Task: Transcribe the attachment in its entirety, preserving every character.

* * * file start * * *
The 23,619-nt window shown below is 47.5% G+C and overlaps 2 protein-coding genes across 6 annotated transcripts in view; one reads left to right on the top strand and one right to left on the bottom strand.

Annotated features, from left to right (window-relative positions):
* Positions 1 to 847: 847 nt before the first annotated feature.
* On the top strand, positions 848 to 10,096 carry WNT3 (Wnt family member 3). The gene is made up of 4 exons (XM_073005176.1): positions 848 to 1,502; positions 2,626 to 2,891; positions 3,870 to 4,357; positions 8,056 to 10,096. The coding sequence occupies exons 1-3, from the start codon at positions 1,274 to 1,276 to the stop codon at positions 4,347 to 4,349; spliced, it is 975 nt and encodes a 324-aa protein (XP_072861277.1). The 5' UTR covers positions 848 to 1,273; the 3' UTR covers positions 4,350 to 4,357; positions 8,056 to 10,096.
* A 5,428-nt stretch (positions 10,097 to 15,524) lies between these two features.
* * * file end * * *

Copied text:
The 23,619-nt window shown below is 47.5% G+C and overlaps 2 protein-coding genes across 6 annotated transcripts in view; one reads left to right on the top strand and one right to left on the bottom strand.

Annotated features, from left to right (window-relative positions):
* Positions 1 to 847: 847 nt before the first annotated feature.
* On the top strand, positions 848 to 10,096 carry WNT3 (Wnt family member 3). The gene is made up of 4 exons (XM_073005176.1): positions 848 to 1,502; positions 2,626 to 2,891; positions 3,870 to 4,357; positions 8,056 to 10,096. The coding sequence occupies exons 1-3, from the start codon at positions 1,274 to 1,276 to the stop codon at positions 4,347 to 4,349; spliced, it is 975 nt and encodes a 324-aa protein (XP_072861277.1). The 5' UTR covers positions 848 to 1,273; the 3' UTR covers positions 4,350 to 4,357; positions 8,056 to 10,096.
* A 5,428-nt stretch (positions 10,097 to 15,524) lies between these two features.